In an ideal world, even after divorce, families remain geographically close and it is convenient for children to see both parents despite not living in the same home. Unfortunately, this is not always the case and quite often divorced parents live in different towns or even different states. Though technology has made it easier for children to maintain regular contact regardless of a parent’s location, fulfilling actual visitation requirements can be challenging.
What Does Colorado Law Say about Relocation?
During divorce proceedings, the law prevents parents from removing his or her children from the state unless there is permission from the other parent or a judge. Once the divorce is finalized, parents may be permitted to take children out of state for travel. However, legal permission or an agreement between the parents is needed if a permanent relocation is desired.
According to C.R.S. § 14-10-129(1)(a)(II), in order for a parent to relocate with a child after a divorce, the parent must provide a variety of information to the court and to the other parent, including:
• Written notice of the intent to relocate
• Location to which he or she plans to reside after relocation
• Reason for relocation
• Revised parenting plan based on approval of the relocation
Following the submission of this information to the court, a removal hearing is scheduled. These are given top priority because the court understands that relocation cases are time-sensitive issues.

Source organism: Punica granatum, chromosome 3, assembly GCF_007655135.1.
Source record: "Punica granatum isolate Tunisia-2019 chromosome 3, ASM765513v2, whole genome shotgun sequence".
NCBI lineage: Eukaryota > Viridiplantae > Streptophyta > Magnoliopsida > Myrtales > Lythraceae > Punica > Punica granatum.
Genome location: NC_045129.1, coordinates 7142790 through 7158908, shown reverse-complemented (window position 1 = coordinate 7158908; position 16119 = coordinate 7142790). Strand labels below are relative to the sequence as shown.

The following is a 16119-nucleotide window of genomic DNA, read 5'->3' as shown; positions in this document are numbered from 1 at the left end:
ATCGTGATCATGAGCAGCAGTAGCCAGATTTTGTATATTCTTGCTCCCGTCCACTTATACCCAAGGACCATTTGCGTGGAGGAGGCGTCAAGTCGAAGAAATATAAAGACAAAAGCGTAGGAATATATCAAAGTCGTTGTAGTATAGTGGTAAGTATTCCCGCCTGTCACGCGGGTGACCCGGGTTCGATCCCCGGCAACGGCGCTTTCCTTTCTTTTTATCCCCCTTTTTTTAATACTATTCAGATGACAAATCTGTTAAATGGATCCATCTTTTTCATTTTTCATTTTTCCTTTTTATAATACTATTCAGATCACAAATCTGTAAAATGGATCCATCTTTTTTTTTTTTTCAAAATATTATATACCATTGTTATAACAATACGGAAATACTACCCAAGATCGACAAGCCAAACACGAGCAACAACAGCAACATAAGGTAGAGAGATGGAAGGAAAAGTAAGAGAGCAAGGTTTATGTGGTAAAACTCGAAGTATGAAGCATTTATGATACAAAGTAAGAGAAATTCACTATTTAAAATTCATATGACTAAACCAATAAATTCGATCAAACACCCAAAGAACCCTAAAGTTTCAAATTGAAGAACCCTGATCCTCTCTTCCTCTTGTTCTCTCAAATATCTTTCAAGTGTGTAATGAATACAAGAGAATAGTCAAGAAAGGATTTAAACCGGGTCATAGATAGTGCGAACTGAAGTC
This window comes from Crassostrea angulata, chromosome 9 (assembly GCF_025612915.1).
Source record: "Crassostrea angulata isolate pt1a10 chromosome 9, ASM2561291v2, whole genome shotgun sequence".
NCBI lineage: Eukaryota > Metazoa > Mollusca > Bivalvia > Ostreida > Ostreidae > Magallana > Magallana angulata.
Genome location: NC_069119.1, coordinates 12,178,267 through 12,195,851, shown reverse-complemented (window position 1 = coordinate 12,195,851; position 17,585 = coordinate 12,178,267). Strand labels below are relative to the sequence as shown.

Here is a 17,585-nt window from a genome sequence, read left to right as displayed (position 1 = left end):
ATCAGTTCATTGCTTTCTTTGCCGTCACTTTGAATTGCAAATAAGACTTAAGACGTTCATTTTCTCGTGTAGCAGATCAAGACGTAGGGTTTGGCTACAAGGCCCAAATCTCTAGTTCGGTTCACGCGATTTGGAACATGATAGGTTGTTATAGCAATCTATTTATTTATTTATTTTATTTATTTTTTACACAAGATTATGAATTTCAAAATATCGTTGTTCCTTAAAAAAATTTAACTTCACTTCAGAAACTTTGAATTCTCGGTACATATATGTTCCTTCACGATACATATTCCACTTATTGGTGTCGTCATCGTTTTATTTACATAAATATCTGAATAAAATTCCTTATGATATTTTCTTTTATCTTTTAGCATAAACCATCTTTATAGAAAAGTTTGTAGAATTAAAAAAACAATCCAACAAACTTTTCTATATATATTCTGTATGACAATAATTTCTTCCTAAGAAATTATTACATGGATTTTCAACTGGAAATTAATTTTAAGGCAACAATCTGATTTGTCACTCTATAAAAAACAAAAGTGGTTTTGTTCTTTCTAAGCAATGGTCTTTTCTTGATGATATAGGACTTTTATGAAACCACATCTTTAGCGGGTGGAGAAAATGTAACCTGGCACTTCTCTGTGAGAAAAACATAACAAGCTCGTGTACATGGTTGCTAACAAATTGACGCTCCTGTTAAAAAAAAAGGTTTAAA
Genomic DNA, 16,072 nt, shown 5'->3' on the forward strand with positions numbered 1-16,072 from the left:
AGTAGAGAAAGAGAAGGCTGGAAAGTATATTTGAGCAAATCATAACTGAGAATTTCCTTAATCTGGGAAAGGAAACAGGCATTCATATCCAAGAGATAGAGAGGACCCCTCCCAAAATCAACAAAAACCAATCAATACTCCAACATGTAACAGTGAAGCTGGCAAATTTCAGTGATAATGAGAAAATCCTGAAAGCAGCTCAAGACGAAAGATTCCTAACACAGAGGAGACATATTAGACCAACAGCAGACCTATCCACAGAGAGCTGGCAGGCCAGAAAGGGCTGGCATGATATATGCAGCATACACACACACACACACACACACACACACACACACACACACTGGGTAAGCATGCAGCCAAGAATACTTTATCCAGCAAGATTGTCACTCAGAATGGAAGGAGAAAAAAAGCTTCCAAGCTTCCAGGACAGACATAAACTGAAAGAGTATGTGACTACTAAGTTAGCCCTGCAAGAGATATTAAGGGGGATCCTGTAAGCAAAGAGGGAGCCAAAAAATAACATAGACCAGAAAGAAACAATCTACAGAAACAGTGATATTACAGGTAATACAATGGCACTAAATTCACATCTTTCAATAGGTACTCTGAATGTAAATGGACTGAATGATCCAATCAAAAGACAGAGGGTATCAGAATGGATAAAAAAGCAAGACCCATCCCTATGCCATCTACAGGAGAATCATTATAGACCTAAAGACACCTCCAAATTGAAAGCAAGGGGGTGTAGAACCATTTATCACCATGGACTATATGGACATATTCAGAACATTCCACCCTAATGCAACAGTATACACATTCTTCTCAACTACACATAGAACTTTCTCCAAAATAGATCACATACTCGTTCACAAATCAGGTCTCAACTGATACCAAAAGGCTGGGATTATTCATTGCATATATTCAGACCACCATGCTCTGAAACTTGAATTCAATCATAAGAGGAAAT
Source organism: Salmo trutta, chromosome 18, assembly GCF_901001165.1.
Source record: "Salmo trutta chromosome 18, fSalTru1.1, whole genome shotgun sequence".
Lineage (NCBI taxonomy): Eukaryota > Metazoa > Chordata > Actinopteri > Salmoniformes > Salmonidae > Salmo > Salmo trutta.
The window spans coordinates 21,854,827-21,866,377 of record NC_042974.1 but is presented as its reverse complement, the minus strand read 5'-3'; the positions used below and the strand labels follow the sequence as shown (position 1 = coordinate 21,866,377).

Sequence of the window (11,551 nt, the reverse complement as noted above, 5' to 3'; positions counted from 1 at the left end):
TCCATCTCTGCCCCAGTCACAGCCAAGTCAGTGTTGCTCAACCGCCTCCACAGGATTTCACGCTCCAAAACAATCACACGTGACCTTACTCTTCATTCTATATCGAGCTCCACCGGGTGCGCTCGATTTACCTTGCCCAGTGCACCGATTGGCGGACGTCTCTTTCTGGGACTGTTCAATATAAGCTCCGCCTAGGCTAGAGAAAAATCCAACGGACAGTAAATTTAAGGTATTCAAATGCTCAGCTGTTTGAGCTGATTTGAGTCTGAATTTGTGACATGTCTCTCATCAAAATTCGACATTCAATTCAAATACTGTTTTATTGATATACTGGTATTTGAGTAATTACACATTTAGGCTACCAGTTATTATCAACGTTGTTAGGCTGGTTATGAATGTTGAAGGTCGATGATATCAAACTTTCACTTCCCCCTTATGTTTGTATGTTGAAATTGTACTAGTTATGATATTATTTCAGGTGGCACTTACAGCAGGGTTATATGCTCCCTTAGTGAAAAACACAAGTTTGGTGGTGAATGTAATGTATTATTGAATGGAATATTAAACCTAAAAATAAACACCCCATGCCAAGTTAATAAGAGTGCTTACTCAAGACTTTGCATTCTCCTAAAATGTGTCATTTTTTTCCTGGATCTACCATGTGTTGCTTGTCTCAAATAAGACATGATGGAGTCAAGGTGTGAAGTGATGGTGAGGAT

At the hearing the judge determines whether the proposed relocation is in the child’s or children’s best interests. According to C.R.S. § 14-10-129(2)(c), the court uses the following to determine best interest and whether the move will be approved:
• Reason for relocation
• Reason why the other parent objects to the relocation
• History and quality of the child’s relationship with both parents
• Educational opportunities for the child at the current and proposed locations
• Location of extended family
• Advantages of the child remaining with his or her current caregiver (the parent who wishes to relocate)
• Anticipated impact on the child
• Whether a reasonable parenting schedule is possible if the relocation is approved
• Any other factors that could affect the child
What If a Parent Needs to Relocate without the Child?
Parents who wish to relocate without their child are free to do so, but they will need to create a new parenting time schedule if their relocation affects the current schedule. This situation is often less contentious because the relocating parent is sacrificing time with his or her child, and may be willing to take on the responsibility, both financially and logistically, of future visits which would likely include travel. Should either parent object to the new arrangement, the court will rule on the individual issues at a hearing.
If you need to relocate or your child’s other parent has requested to relocate with your child, it is important that you seek legal guidance and ensure your parental rights are protected. For more information or to schedule a consultation concerning a Colorado family court matter, contact Montgomery Little & Soran, PC at 303-773-8100.